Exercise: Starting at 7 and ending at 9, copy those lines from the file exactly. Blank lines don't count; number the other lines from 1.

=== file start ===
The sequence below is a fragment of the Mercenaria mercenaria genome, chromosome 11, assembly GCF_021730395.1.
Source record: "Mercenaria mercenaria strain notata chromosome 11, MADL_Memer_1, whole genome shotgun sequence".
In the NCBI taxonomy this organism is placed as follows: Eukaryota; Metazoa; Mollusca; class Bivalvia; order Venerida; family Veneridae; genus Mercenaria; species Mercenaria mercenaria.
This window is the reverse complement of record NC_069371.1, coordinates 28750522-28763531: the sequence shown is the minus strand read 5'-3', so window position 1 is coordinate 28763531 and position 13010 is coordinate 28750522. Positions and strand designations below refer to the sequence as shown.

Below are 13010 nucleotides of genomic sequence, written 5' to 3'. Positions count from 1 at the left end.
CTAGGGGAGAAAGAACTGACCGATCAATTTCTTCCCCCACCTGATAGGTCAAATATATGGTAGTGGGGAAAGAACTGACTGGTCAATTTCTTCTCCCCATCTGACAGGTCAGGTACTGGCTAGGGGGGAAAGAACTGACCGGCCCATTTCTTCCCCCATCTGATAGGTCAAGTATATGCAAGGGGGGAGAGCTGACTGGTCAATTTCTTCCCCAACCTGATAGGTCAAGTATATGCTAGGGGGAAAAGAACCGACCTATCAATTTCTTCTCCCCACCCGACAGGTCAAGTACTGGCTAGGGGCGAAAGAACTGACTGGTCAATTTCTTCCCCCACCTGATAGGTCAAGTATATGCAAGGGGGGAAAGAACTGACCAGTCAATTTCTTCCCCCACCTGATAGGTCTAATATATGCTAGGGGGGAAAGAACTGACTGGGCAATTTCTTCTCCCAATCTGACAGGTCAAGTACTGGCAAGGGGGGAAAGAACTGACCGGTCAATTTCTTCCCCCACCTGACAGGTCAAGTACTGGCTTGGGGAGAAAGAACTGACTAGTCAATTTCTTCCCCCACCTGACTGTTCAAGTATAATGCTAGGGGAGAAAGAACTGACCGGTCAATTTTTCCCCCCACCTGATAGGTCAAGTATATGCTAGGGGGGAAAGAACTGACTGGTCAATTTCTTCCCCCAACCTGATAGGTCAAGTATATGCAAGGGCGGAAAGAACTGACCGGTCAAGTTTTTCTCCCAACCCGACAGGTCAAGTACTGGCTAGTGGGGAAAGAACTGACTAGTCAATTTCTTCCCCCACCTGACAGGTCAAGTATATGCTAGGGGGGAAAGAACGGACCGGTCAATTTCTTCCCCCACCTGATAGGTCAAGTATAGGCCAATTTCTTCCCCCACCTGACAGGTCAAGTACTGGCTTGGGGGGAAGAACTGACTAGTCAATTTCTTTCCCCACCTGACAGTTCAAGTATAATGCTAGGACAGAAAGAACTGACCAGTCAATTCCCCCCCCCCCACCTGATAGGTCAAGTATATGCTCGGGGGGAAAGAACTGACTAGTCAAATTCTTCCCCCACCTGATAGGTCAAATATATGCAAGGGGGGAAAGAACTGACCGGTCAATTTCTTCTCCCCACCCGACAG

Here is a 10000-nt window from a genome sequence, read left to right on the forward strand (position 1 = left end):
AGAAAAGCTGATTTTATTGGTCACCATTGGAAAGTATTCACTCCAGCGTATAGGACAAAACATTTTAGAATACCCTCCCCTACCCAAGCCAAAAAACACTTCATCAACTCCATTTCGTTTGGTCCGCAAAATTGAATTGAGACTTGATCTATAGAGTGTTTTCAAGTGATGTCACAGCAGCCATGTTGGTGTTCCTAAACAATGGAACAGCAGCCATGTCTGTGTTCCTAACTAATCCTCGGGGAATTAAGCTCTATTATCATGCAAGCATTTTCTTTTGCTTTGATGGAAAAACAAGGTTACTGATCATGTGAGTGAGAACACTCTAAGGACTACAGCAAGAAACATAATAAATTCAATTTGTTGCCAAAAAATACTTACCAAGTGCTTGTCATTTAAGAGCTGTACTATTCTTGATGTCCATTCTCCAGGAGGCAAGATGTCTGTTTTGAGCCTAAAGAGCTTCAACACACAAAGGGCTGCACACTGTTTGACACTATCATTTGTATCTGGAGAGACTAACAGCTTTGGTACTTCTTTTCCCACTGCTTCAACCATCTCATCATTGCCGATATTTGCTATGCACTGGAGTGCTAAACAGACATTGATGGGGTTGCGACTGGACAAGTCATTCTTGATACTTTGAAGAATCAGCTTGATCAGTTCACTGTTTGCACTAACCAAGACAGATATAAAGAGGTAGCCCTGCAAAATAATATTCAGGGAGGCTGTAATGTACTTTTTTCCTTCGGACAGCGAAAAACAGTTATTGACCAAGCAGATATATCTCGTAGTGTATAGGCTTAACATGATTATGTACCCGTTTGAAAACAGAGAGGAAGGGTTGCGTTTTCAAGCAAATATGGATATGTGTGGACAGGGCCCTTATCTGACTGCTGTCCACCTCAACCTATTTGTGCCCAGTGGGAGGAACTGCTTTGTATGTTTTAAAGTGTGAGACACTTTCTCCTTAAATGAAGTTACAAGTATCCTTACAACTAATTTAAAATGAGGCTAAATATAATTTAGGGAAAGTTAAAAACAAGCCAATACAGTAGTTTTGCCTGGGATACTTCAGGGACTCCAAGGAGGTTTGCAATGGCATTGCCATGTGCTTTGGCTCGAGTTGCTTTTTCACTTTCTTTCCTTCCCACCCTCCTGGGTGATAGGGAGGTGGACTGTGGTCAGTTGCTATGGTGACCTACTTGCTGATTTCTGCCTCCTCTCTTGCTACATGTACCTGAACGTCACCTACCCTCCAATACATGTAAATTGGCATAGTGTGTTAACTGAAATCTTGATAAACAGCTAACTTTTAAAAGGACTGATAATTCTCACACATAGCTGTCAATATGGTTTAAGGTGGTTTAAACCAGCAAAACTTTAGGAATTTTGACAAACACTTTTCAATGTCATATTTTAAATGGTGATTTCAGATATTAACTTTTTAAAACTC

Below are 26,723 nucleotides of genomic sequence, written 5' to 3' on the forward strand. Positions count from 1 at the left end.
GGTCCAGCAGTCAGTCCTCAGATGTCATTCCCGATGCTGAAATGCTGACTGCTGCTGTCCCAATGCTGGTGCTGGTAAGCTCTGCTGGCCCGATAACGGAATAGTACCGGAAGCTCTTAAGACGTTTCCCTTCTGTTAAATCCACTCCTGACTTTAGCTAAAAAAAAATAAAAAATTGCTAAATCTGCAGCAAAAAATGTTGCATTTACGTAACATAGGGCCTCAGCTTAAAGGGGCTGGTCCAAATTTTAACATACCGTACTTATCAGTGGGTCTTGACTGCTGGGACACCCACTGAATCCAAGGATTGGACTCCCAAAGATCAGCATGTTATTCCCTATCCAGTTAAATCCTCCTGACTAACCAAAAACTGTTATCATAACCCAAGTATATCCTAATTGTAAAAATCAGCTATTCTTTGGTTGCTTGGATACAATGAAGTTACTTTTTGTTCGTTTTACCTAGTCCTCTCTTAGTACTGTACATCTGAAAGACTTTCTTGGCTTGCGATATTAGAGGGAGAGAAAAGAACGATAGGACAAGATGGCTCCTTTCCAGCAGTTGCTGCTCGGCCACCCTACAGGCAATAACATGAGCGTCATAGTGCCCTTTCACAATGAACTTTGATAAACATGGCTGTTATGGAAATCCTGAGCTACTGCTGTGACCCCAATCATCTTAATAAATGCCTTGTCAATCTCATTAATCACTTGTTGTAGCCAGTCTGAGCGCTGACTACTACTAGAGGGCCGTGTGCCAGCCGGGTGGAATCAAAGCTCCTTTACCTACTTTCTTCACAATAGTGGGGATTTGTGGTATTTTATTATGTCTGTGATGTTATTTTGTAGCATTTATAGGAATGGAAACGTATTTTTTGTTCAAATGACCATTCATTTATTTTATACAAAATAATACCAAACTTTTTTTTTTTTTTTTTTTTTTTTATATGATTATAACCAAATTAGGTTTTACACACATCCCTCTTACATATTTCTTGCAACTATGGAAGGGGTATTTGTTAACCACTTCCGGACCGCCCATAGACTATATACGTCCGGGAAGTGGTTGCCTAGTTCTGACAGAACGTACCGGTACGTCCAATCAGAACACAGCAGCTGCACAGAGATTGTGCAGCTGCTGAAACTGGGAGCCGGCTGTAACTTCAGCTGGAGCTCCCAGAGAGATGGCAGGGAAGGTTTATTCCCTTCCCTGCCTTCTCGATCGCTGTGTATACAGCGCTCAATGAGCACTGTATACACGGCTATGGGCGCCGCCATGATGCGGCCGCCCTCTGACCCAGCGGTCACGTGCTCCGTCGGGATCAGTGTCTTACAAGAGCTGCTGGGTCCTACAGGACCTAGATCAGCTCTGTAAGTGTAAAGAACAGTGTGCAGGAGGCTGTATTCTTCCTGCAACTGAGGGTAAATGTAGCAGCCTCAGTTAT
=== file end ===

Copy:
Here is a 10000-nt window from a genome sequence, read left to right on the forward strand (position 1 = left end):
AGAAAAGCTGATTTTATTGGTCACCATTGGAAAGTATTCACTCCAGCGTATAGGACAAAACATTTTAGAATACCCTCCCCTACCCAAGCCAAAAAACACTTCATCAACTCCATTTCGTTTGGTCCGCAAAATTGAATTGAGACTTGATCTATAGAGTGTTTTCAAGTGATGTCACAGCAGCCATGTTGGTGTTCCTAAACAATGGAACAGCAGCCATGTCTGTGTTCCTAACTAATCCTCGGGGAATTAAGCTCTATTATCATGCAAGCATTTTCTTTTGCTTTGATGGAAAAACAAGGTTACTGATCATGTGAGTGAGAACACTCTAAGGACTACAGCAAGAAACATAATAAATTCAATTTGTTGCCAAAAAATACTTACCAAGTGCTTGTCATTTAAGAGCTGTACTATTCTTGATGTCCATTCTCCAGGAGGCAAGATGTCTGTTTTGAGCCTAAAGAGCTTCAACACACAAAGGGCTGCACACTGTTTGACACTATCATTTGTATCTGGAGAGACTAACAGCTTTGGTACTTCTTTTCCCACTGCTTCAACCATCTCATCATTGCCGATATTTGCTATGCACTGGAGTGCTAAACAGACATTGATGGGGTTGCGACTGGACAAGTCATTCTTGATACTTTGAAGAATCAGCTTGATCAGTTCACTGTTTGCACTAACCAAGACAGATATAAAGAGGTAGCCCTGCAAAATAATATTCAGGGAGGCTGTAATGTACTTTTTTCCTTCGGACAGCGAAAAACAGTTATTGACCAAGCAGATATATCTCGTAGTGTATAGGCTTAACATGATTATGTACCCGTTTGAAAACAGAGAGGAAGGGTTGCGTTTTCAAGCAAATATGGATATGTGTGGACAGGGCCCTTATCTGACTGCTGTCCACCTCAACCTATTTGTGCCCAGTGGGAGGAACTGCTTTGTATGTTTTAAAGTGTGAGACACTTTCTCCTTAAATGAAGTTACAAGTATCCTTACAACTAATTTAAAATGAGGCTAAATATAATTTAGGGAAAGTTAAAAACAAGCCAATACAGTAGTTTTGCCTGGGATACTTCAGGGACTCCAAGGAGGTTTGCAATGGCATTGCCATGTGCTTTGGCTCGAGTTGCTTTTTCACTTTCTTTCCTTCCCACCCTCCTGGGTGATAGGGAGGTGGACTGTGGTCAGTTGCTATGGTGACCTACTTGCTGATTTCTGCCTCCTCTCTTGCTACATGTACCTGAACGTCACCTACCCTCCAATACATGTAAATTGGCATAGTGTGTTAACTGAAATCTTGATAAACAGCTAACTTTTAAAAGGACTGATAATTCTCACACATAGCTGTCAATATGGTTTAAGGTGGTTTAAACCAGCAAAACTTTAGGAATTTTGACAAACACTTTTCAATGTCATATTTTAAATGGTGATTTCAGATATTAACTTTTTAAAACTC

Below are 26,723 nucleotides of genomic sequence, written 5' to 3' on the forward strand. Positions count from 1 at the left end.